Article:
The Question of Market Dependence 73 their weakness, and that, for instance, the Italian Renaissance, which flourished in the environment of commercial city-states in northern Italy like Florence, would not have achieved its great heights under the pressures of capitalist imperatives. The same may be true of the Dutch Republic, which enjoyed its own spectacular cultural boom during the ‘Golden Age’ of its commercial supremacy. But that is another story. The point here is simply that, in the absence of those capitalist imperatives, the pattern of economic development was bound to be different than it would be in capitalism. The Dutch case is no doubt the most complex. It seems to have been the most highly commercialized society in history, before the advent of capitalism. It was, as Brenner has shown, unusually dependent on trade to provide the most basic conditions of subsistence even for direct producers. More particularly, even its agricultural producers seem to have depended on trade to an unprecedented degree for basic subsistence needs. Nor can there be any doubt that the great wealth of the Republic was founded on commerce, or that Dutch elites, as Brenner emphasizes, invested in domestic production – notably in agriculture – in unprecedented ways and degrees. Yet, quite apart from the questions that can be raised about the nature and degree of market dependence in production, the market dependence of appropriation is also open to question. One of the most striking features of the Dutch social structure, as de Vries and van der Woude stress, was the predominance of public office as a source of private wealth. The decentralized organization of the Republic created a particularly fertile field for public service occupations, so the proportion of such occupations in the population of Dutch cities was very high. But more than the sheer numbers of offices, the most striking thing is the wealth associated with them. To be sure, it required substantial wealth from real property or finance to enter the urban patriciate, since to be part of the governing elite increasingly required abandoning private economic activities, but this wealth was vastly supplemented by the large salaries attached to high office. Lucrative offices were always an important resource for the Dutch ruling classes, and even in the Golden Age of the Republic’s commercial dominance, a wealthy landowner or financier would often choose to use his wealth for access to such offices. In the seventeenth century, ‘the financial and social advantages of participation in town government became fully evident’ (de Vries and van der Woude 1997, 588). After 1660, when economic conditions declined, the value of this source of wealth became even more evident and highly prized. In Holland, for instance, the urban patriciate that comprised the governing elite enjoyed ‘incomes (and wealth!) that exceeded that of all other groups, bar none’ (de Vries and van der Woude 1997, 586). In the Republic as a whole in the eighteenth century (at a time when Britain was dominated by the wealth of capitalist landlords), while the largest total income was held by rentiers (a significant fact in itself ), ‘no less than nine of the fifteen occupations with the highest average incomes were located in the public sector’, including the top six occupations (de Vries and van der Woude 1997, 596). We shall return in a moment to the pattern of development disclosed by these statistics. But the first point that suggests itself here is that the Dutch Republic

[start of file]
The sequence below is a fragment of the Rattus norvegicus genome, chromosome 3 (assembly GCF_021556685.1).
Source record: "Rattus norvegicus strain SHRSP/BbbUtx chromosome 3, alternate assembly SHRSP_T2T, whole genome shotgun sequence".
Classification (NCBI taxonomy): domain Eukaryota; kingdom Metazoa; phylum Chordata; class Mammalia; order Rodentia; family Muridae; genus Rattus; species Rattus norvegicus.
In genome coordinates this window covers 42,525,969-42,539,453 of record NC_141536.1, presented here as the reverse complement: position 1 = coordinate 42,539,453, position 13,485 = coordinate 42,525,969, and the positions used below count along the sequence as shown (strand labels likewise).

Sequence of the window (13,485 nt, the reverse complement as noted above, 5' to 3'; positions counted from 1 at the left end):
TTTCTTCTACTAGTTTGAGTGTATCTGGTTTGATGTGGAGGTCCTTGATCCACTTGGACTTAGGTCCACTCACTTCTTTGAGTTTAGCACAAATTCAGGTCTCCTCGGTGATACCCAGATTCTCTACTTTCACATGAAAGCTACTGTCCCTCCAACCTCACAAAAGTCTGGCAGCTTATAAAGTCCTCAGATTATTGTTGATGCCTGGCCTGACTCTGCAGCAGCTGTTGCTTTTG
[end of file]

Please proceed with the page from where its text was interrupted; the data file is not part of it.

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bears the unmistakeable marks of a ‘tax/office’ structure. Before the late eighteenth century, taxation in the Republic ‘stood at a far higher level than in surrounding countries; it was then nearly twice as high as in Britain’ (de Vries and van der Woude 1997, 111). The scale of taxation, however, is less significant in revealing the logic of the Dutch economy than are the uses to which taxes were put, not least in subsidizing the structure of public office as a means of private appropriation. The particular nature of taxation may also reveal much about the logic of the Dutch economy. While the French taxed their peasants, and the English landed classes, especially in the late seventeenth century and thereafter, taxed themselves (after extracting their wealth directly from direct producers by means of increasingly market-dependent private appropriation), the Dutch preferred the excise tax. In these simple contrasts there is a wealth of information about their respective social structures and economic patterns. If the English mode of taxation bespeaks agrarian capitalism, the French is the mark of a tax/office structure that rests on the backs of the peasantry. The Dutch have in common with the French a system of wealth derived from public office resting on a base of taxation. But the excise, while certainly hard on poorer consumers, taxed consumption (or, effectively, commerce) rather than production, and in this respect, at least while commercial conditions were good, was less of a drain on productive capacities. So, for a time, the Dutch were able to sustain a tax/office structure, on the basis of their vast commercial wealth, without suppressing productivity. In fact, while the Golden Age lasted, a significant part of that wealth was ploughed into production, invested, for instance, in major projects of land reclamation. What happened thereafter is another story, to which we shall return in a moment. The role of taxation in sustaining a structure of lucrative public offices was not the only signal of a precapitalist logic. The Republic reached its commercial peak in large part by devoting much of its tax revenues to military ventures that secured its ‘extra-economic’ advantages in international trade. ‘Military expenditure formed the largest category of expenses of the young Republic’ (de Vries and van der Woude 1997, 100); and military aggression remained an essential part of the Republic’s economic strategy throughout the Golden Age and thereafter. Even while the Republic’s massive resources were being used to sustain production, a major part of its revenues were still expended on the ‘extraeconomic’ pursuit of commercial interests by means of military aggression for the sole purpose of enhancing commercial opportunities. These included not only aggressive trade wars but such ventures as their notorious seizure, in 1602, of a Portuguese ship containing an enormously valuable cargo of unprecedented proportions, large enough to affect the future course of Dutch economic development; or the famous ‘Amboina massacre’ of English merchants in 1623. But the most telling development is what happened, even to production in the Republic, as the European economy went into decline. The Dutch response reveals an economic logic that, contrary to de Vries and van der Woude, even on their own evidence, does not simply correspond to the cyclical pattern of a